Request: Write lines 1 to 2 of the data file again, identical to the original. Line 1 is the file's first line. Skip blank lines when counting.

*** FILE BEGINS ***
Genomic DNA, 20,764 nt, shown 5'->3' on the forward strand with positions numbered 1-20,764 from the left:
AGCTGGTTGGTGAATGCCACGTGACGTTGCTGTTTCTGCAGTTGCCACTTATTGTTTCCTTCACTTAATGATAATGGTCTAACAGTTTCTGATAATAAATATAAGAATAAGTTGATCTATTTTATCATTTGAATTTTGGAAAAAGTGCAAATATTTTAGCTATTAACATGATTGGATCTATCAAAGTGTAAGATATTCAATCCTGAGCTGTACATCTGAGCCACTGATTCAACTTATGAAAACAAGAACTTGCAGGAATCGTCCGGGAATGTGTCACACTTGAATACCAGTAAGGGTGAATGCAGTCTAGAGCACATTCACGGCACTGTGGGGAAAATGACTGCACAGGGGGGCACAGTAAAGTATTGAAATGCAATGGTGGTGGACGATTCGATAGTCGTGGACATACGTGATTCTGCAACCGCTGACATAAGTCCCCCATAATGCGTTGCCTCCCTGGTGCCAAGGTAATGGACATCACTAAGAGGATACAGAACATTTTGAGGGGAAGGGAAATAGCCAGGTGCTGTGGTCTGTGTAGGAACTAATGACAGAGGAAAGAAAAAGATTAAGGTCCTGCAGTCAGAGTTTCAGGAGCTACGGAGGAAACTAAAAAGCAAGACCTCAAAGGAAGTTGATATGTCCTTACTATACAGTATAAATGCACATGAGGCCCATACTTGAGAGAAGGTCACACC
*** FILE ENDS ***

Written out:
Genomic DNA, 20,764 nt, shown 5'->3' on the forward strand with positions numbered 1-20,764 from the left:
AGCTGGTTGGTGAATGCCACGTGACGTTGCTGTTTCTGCAGTTGCCACTTATTGTTTCCTTCACTTAATGATAATGGTCTAACAGTTTCTGATAATAAATATAAGAATAAGTTGATCTATTTTATCATTTGAATTTTGGAAAAAGTGCAAATATTTTAGCTATTAACATGATTGGATCTATCAAAGTGTAAGATATTCAATCCTGAGCTGTACATCTGAGCCACTGATTCAACTTATGAAAACAAGAACTTGCAGGAATCGTCCGGGAATGTGTCACACTTGAATACCAGTAAGGGTGAATGCAGTCTAGAGCACATTCACGGCACTGTGGGGAAAATGACTGCACAGGGGGGCACAGTAAAGTATTGAAATGCAATGGTGGTGGACGATTCGATAGTCGTGGACATACGTGATTCTGCAACCGCTGACATAAGTCCCCCATAATGCGTTGCCTCCCTGGTGCCAAGGTAATGGACATCACTAAGAGGATACAGAACATTTTGAGGGGAAGGGAAATAGCCAGGTGCTGTGGTCTGTGTAGGAACTAATGACAGAGGAAAGAAAAAGATTAAGGTCCTGCAGTCAGAGTTTCAGGAGCTACGGAGGAAACTAAAAAGCAAGACCTCAAAGGAAGTTGATATGTCCTTACTATACAGTATAAATGCACATGAGGCCCATACTTGAGAGAAGGTCACACC